But this endless barrage of over-the-top imagery is what makes the film so watchable. The story drags towards the end, mainly because we don't care about any of the characters, and the vampire is so overdone nowadays that the simple fact it's Dracula means very little; but at least the production team never give up. It all hits a peak about halfway through the film; I won't go into the unneeded details of the plot; just know that there is three story threads going on at the same time already when Coppola seemingly decided the audience would definitely be bored if he didn't rev things up. That's why we get sped up first person sequences of a werewolf-looking Gary Oldman stalking our main characters, only for the film to skip to unrelated images of Dracula traveling by boat (all filmed in Terry Malick-esque soul searching beauty) while one of the films many narrations guides us through. The film is littered with sequences like this where the contents of the story and the characters take second billing to Coppola's style frenzy.

And don't think thats it. From the opening of the film Coppola re-uses the same actors to play different characters from a different time period Cloud Atlas-style. And just incase the ending of the film with it's mess of characters and set pieces was boring you, the man throws in a full on old-fashioned cowboy shoot out-chase sequence out of nowhere; and if that wasn't enough for you he films it during a fucking snow storm just to make sure the camera crew and editing team can go as crazy as they want with that shit. In other words what I'm saying is: why would you want to watch one of those critically acclaimed Michael Haneke dramas that take minimalism to the max when you could be spending your time watching a film were every scene transition has some sort of special effect or visual transformation, because god forbid could one scene just change to the next.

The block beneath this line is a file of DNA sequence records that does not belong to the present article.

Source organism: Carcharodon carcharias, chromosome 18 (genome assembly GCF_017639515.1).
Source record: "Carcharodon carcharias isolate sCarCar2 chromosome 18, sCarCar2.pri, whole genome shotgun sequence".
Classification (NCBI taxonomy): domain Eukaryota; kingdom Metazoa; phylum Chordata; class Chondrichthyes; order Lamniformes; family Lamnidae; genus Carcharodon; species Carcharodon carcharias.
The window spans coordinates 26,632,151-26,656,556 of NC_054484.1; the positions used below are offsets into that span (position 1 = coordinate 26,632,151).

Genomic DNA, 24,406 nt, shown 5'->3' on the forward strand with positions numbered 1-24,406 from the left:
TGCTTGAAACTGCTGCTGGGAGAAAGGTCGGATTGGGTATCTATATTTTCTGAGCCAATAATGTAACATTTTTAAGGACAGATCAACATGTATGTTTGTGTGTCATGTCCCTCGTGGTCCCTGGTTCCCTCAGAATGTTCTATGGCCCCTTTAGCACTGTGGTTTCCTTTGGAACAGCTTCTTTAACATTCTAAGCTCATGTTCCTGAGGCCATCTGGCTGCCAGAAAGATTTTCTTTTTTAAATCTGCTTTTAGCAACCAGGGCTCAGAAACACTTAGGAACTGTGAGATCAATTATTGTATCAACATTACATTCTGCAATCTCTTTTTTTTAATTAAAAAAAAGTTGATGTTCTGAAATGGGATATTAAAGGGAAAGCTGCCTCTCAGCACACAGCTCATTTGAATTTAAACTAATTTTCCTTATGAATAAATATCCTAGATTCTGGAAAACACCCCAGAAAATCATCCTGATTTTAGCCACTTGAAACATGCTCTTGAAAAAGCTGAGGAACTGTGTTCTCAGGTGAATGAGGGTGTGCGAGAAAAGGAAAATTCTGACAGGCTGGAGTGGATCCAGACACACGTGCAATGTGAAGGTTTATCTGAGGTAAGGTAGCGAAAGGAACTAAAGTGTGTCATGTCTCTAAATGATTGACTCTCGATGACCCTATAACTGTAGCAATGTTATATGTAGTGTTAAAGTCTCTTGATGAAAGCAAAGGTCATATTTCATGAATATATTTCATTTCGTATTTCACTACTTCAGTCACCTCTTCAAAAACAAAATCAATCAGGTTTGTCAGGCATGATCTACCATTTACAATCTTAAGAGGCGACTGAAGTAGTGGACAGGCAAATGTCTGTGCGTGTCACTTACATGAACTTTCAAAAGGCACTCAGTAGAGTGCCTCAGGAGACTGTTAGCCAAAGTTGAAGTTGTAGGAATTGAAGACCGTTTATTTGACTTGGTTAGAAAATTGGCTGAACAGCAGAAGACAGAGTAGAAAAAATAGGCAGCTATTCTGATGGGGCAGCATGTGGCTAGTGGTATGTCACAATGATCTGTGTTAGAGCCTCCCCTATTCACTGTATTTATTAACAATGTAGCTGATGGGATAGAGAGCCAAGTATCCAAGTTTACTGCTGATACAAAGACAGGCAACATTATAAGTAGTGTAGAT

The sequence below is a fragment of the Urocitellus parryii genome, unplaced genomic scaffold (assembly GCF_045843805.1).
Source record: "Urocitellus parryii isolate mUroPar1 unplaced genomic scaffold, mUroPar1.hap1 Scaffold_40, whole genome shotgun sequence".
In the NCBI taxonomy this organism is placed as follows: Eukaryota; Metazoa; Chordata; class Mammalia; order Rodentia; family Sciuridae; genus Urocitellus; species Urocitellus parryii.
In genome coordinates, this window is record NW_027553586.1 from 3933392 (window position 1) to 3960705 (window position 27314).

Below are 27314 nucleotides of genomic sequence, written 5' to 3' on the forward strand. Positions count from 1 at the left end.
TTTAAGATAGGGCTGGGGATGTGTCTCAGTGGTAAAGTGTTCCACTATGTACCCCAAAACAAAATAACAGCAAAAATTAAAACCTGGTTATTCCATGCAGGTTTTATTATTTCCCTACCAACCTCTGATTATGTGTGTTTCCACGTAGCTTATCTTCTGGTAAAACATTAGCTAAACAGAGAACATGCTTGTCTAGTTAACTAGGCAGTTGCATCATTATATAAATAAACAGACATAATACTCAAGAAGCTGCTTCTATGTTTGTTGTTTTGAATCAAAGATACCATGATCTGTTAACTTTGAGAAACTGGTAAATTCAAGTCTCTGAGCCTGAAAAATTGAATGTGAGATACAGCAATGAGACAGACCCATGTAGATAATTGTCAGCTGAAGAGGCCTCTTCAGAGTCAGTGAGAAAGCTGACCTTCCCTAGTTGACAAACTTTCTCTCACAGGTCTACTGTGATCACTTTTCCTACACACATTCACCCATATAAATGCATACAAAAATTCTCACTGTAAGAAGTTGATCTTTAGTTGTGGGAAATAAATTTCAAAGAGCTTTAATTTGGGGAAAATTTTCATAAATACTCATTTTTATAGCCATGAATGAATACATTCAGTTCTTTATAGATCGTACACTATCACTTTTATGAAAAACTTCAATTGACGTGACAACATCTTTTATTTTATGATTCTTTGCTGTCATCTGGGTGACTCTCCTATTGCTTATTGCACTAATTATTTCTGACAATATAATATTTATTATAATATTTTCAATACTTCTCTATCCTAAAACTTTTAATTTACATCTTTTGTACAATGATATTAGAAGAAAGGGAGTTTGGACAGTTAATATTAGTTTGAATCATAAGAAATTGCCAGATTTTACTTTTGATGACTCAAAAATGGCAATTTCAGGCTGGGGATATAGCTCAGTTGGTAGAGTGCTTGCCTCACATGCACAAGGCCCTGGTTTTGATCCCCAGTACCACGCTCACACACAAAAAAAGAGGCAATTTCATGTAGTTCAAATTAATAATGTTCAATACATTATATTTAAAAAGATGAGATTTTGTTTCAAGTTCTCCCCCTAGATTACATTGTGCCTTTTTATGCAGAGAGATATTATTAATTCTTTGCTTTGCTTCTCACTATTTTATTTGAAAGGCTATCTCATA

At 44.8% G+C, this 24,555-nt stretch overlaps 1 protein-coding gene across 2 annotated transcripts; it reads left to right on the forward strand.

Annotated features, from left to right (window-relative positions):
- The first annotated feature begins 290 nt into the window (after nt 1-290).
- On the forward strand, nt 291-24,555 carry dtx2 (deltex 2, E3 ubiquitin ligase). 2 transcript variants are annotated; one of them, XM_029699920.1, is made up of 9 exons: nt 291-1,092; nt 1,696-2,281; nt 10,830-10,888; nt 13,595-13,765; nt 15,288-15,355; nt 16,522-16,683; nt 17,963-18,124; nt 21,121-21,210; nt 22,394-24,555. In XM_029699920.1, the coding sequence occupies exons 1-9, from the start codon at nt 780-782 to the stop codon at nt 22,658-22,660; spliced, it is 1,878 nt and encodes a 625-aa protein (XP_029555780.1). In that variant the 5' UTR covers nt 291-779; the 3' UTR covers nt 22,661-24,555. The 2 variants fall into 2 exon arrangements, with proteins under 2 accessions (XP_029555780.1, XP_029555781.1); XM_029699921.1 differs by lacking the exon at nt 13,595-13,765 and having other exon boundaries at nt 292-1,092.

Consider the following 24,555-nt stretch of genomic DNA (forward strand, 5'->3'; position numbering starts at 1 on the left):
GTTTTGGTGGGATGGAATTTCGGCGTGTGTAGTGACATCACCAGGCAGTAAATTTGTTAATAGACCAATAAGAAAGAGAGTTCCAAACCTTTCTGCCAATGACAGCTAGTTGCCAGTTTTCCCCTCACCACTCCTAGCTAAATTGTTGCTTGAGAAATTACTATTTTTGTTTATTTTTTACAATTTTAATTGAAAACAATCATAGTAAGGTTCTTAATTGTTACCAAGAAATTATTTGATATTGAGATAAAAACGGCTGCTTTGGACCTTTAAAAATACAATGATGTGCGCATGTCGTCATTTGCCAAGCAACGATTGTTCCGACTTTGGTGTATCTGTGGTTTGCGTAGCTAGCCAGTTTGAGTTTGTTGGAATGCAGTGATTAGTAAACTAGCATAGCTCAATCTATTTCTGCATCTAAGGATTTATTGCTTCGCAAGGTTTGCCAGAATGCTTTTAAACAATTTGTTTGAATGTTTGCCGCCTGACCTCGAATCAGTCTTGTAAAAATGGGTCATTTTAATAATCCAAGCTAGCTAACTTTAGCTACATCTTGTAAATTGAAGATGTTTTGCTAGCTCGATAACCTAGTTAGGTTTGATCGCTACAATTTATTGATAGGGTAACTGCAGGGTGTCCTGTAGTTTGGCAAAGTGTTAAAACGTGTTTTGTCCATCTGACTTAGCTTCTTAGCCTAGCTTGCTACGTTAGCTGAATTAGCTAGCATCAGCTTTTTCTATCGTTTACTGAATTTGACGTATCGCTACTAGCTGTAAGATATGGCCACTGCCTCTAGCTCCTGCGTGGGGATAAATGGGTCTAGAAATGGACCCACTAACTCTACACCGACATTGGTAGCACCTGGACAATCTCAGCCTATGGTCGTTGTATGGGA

Not that any of that makes the film that great, just as I say, interesting. I say Coppola does all that crazy stuff near the end incase your bored, but in truth I was bored. It all gets too much, and the story is too long and spiraling to allow for anything this over the top to be sustained all the way through, not to mention hold our interest. Maybe I would find the same problems with the book. Or maybe it was Coppola. Although I doubt it; my interest wouldn't have held if this was filmed like a stale period piece (which I assume many imagine the book as) my attention would have probably wavered a lot sooner.

So what? It was a waste of such insanity? It had potential before Coppola did three lines of coke before arriving on the set each morning? I guess all I can say on the matter of quality is that all of the things that should be terrible (and if you slow down to think for a minute; are terrible) work in a way here, possibly because it's impossible to truly hate something trying that hard for your love.

Take the acting for instance; I don't think I've ever seen a film before where every actor was working on a completely different playing field. Gary Oldman is method-ing it up, Winona Ryder is doing her whole innocent-sexy thing while not getting involved in much of the drama, Keanu Reeves is fucking everything up with one of the worst accents ever attempted (Keanu is actually trying to be on that half of the actors with Oldman who are just blending into the background, but he ends up sticking out more obviously than anyone else), Anthony Hopkins appears as Van Helsing, giving a solidly committed performance to a very comic-book adaptation of the character, and even Richard E. Grant, who was in his element at the time as one of many actors in a long line of stage-trained Brits who get tons of supporting roles with big American directors after one big British breakout (he's basically the early 90s version of Benedict Cumberbatch) adds a decent amount of sleazy charm (because doesn't he always?) to proceedings. A huge mess of a cast all operating on different frequencies, but all so determined and most looking like they're having so much fun that in the end they make it work as a sort-of disfigured family ploughing through the mess.